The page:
Marine Biology

Crab Profile Soldier Crab

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Soldier crab is not a name used to describe one specific species of crab; it is rather a generic name used to account for several species of crabs and crustaceans from around the world.  These include the pagarus bernhardus, a European hermit crab; the coenobite clypeatus, a Caribbean hermit crab and the dotilla myctiroides, which is a true crab from South-east Asia.  It also covers several species of mictyris.  This is a genus of crab from Indo-West Pacific.

Caribbean hermit crabs have distinctive purple claws.  Their diet is varied as they eat on faeces of other animals, plant remains and animal remains.  The female crabs release their fertilized eggs into the ocean on specific nights; usually around August time.  Their habitat is different to that of many other crabs as they burrow under the roots of large trees.  This species of crab is one of only two sold as pets in the USA.  

The mictyris crab is a genus of crabs that are brightly coloured.  They live in groups of thousands on beaches or mud flats.  During high tide they bury themselves in the sand.  They also do this when threatened.  During low tide, they come to the surface in their groups.  When these crabs dig into wet sand, they do so in a corkscrew fashion that leave little mounds of sand on the surface as evidence of there whereabouts.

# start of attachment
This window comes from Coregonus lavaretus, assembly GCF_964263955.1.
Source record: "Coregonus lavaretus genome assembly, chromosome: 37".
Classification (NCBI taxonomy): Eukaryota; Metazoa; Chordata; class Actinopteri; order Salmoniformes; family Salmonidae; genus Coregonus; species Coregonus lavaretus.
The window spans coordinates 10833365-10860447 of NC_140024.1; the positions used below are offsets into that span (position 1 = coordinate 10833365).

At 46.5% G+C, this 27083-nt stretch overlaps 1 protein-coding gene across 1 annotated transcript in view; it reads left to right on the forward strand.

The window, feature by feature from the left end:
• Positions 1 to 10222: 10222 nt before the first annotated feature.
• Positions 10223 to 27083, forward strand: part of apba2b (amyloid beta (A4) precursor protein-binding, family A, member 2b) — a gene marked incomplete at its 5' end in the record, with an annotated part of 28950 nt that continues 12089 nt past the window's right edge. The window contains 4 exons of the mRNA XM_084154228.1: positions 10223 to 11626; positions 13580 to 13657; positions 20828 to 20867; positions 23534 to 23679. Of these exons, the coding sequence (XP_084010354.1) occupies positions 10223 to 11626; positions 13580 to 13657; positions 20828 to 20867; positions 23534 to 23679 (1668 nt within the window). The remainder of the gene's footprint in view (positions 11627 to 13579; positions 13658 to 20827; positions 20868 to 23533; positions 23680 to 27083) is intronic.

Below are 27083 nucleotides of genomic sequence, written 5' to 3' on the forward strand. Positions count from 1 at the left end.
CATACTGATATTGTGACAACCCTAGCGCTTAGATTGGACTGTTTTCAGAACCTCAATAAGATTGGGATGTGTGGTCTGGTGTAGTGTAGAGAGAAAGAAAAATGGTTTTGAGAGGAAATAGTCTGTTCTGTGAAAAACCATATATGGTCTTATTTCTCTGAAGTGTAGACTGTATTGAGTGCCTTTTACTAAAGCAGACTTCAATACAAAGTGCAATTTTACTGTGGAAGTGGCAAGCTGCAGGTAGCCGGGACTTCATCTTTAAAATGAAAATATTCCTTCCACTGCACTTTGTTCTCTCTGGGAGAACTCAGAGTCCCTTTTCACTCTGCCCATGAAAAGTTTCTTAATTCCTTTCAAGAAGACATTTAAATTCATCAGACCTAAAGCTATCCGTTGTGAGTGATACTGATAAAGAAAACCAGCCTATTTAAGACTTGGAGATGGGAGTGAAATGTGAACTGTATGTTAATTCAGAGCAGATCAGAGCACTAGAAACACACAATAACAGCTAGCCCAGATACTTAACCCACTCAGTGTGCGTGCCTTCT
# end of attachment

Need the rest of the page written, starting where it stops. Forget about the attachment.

The European hermit crab is found in both rocky and sandy places.  Although referred to as the European hermit crab and mainly living along Europe’s Arctic coast, this crab lives in an area as vast as from Iceland to Russia.  This crab measures approximately 3.5 centimetres and is also called the common hermit crab.  Though they are usually found in the shallow rock pools, they have been found to depths of one hundred and forty metres. 

The eastern Australian species of soldier crab, mictyris longicarpus, is another variety of soldier crab that is specific to this area.  This is a smaller variety of crab, measuring on average between 12 millimetres to 25 millimetres in both length and width, although some have been known to exceed this size.  One of its most distinctive features is that it has a light blue shell that has an aqua tinge to it.  They feed on debris from dead organisms and are the prey of larger animals, such as some birds.  These crabs travel in large groups and walk forwards rather than sideways like other crabs.

More about this author: Elizabeth Nuttall

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